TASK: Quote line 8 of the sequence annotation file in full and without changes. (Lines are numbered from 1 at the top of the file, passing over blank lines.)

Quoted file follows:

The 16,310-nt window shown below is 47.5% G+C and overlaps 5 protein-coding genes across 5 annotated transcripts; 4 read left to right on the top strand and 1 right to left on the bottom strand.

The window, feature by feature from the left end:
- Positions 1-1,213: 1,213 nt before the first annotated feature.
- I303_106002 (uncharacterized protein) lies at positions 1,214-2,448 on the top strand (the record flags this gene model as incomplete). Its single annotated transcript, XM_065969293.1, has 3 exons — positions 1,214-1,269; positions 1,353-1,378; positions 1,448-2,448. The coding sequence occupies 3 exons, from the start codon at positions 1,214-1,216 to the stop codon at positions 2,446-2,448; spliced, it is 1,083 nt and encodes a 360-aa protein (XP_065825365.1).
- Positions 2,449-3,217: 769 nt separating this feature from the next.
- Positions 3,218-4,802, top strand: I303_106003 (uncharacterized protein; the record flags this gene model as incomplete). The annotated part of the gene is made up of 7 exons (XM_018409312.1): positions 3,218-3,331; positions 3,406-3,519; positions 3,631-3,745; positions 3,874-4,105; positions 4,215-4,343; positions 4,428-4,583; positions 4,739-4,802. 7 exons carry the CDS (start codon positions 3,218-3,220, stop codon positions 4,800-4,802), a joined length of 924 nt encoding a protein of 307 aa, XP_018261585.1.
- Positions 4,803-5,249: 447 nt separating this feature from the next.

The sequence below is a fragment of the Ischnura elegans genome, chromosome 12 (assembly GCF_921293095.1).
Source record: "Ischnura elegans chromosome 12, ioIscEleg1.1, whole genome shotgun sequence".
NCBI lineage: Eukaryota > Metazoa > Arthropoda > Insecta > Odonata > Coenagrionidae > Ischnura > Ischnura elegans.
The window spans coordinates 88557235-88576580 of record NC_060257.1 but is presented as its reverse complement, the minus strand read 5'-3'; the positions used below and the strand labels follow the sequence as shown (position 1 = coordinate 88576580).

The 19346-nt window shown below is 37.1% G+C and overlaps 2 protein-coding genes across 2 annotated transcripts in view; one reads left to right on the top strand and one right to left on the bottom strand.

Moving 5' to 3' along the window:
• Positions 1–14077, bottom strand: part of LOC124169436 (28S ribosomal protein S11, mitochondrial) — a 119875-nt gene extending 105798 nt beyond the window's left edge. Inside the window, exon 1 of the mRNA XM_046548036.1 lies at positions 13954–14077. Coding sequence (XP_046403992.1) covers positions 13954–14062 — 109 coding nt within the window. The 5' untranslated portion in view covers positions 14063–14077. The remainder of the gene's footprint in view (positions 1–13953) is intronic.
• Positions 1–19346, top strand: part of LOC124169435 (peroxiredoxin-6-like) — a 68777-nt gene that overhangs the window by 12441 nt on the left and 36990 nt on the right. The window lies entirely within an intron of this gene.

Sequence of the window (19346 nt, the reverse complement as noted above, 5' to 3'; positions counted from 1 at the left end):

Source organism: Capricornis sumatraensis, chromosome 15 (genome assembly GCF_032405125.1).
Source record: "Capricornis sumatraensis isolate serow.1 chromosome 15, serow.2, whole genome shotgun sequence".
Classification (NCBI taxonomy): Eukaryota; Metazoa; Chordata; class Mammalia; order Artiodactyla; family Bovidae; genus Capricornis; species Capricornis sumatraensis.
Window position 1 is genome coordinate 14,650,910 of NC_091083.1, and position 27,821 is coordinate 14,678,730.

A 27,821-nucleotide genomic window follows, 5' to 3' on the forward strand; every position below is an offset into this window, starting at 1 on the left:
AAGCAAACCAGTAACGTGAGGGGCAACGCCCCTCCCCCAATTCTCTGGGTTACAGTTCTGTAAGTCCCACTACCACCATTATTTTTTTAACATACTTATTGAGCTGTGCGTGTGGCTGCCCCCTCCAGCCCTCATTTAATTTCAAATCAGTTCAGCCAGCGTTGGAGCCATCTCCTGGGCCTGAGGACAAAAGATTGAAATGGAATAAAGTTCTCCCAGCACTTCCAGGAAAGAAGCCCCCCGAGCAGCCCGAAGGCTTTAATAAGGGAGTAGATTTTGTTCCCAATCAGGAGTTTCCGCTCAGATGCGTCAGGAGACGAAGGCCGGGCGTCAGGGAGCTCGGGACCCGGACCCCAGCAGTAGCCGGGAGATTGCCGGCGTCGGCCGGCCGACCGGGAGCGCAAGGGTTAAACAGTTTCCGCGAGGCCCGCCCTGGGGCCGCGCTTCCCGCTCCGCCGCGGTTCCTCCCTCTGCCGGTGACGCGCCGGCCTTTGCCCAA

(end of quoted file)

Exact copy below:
The sequence below is a fragment of the Ischnura elegans genome, chromosome 12 (assembly GCF_921293095.1).